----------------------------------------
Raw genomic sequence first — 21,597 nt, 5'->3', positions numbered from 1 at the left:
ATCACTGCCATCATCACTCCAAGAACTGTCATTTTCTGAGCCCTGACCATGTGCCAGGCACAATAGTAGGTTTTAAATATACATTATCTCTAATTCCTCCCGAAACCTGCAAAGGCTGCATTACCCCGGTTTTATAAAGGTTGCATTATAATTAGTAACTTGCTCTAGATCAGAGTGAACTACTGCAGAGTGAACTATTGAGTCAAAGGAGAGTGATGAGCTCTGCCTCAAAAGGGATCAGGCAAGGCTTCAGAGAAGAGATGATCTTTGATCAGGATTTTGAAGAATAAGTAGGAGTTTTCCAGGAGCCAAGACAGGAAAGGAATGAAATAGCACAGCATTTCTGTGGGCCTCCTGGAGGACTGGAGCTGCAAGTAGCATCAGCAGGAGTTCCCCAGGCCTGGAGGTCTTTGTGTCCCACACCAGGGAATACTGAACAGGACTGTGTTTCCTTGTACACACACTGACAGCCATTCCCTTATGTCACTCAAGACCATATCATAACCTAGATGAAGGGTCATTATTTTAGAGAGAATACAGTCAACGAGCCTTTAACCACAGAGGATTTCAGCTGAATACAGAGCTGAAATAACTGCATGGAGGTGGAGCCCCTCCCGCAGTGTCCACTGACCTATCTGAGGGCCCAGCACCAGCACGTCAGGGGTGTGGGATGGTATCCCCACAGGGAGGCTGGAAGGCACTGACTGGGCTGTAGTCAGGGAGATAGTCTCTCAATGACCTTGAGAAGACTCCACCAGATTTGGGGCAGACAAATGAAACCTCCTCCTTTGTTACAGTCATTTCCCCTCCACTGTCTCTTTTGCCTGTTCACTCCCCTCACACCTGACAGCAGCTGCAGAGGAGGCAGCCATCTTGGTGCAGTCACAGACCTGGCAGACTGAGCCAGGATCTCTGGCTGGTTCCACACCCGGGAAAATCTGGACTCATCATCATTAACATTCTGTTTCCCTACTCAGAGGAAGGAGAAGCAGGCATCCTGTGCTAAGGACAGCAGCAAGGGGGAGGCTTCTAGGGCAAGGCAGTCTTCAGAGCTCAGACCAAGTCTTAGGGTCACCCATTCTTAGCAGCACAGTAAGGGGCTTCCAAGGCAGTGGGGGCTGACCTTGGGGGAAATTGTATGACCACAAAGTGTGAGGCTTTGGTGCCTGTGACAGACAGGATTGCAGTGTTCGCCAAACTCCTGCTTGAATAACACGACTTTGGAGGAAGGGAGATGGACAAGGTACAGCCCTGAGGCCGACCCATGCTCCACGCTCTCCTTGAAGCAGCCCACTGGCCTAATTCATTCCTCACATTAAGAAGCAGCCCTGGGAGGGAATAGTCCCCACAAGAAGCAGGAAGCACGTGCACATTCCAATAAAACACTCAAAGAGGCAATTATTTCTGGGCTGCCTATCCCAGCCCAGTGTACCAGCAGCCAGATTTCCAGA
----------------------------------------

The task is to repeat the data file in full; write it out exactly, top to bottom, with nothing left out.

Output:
Raw genomic sequence first — 21,597 nt, 5'->3', positions numbered from 1 at the left:
ATCACTGCCATCATCACTCCAAGAACTGTCATTTTCTGAGCCCTGACCATGTGCCAGGCACAATAGTAGGTTTTAAATATACATTATCTCTAATTCCTCCCGAAACCTGCAAAGGCTGCATTACCCCGGTTTTATAAAGGTTGCATTATAATTAGTAACTTGCTCTAGATCAGAGTGAACTACTGCAGAGTGAACTATTGAGTCAAAGGAGAGTGATGAGCTCTGCCTCAAAAGGGATCAGGCAAGGCTTCAGAGAAGAGATGATCTTTGATCAGGATTTTGAAGAATAAGTAGGAGTTTTCCAGGAGCCAAGACAGGAAAGGAATGAAATAGCACAGCATTTCTGTGGGCCTCCTGGAGGACTGGAGCTGCAAGTAGCATCAGCAGGAGTTCCCCAGGCCTGGAGGTCTTTGTGTCCCACACCAGGGAATACTGAACAGGACTGTGTTTCCTTGTACACACACTGACAGCCATTCCCTTATGTCACTCAAGACCATATCATAACCTAGATGAAGGGTCATTATTTTAGAGAGAATACAGTCAACGAGCCTTTAACCACAGAGGATTTCAGCTGAATACAGAGCTGAAATAACTGCATGGAGGTGGAGCCCCTCCCGCAGTGTCCACTGACCTATCTGAGGGCCCAGCACCAGCACGTCAGGGGTGTGGGATGGTATCCCCACAGGGAGGCTGGAAGGCACTGACTGGGCTGTAGTCAGGGAGATAGTCTCTCAATGACCTTGAGAAGACTCCACCAGATTTGGGGCAGACAAATGAAACCTCCTCCTTTGTTACAGTCATTTCCCCTCCACTGTCTCTTTTGCCTGTTCACTCCCCTCACACCTGACAGCAGCTGCAGAGGAGGCAGCCATCTTGGTGCAGTCACAGACCTGGCAGACTGAGCCAGGATCTCTGGCTGGTTCCACACCCGGGAAAATCTGGACTCATCATCATTAACATTCTGTTTCCCTACTCAGAGGAAGGAGAAGCAGGCATCCTGTGCTAAGGACAGCAGCAAGGGGGAGGCTTCTAGGGCAAGGCAGTCTTCAGAGCTCAGACCAAGTCTTAGGGTCACCCATTCTTAGCAGCACAGTAAGGGGCTTCCAAGGCAGTGGGGGCTGACCTTGGGGGAAATTGTATGACCACAAAGTGTGAGGCTTTGGTGCCTGTGACAGACAGGATTGCAGTGTTCGCCAAACTCCTGCTTGAATAACACGACTTTGGAGGAAGGGAGATGGACAAGGTACAGCCCTGAGGCCGACCCATGCTCCACGCTCTCCTTGAAGCAGCCCACTGGCCTAATTCATTCCTCACATTAAGAAGCAGCCCTGGGAGGGAATAGTCCCCACAAGAAGCAGGAAGCACGTGCACATTCCAATAAAACACTCAAAGAGGCAATTATTTCTGGGCTGCCTATCCCAGCCCAGTGTACCAGCAGCCAGATTTCCAGA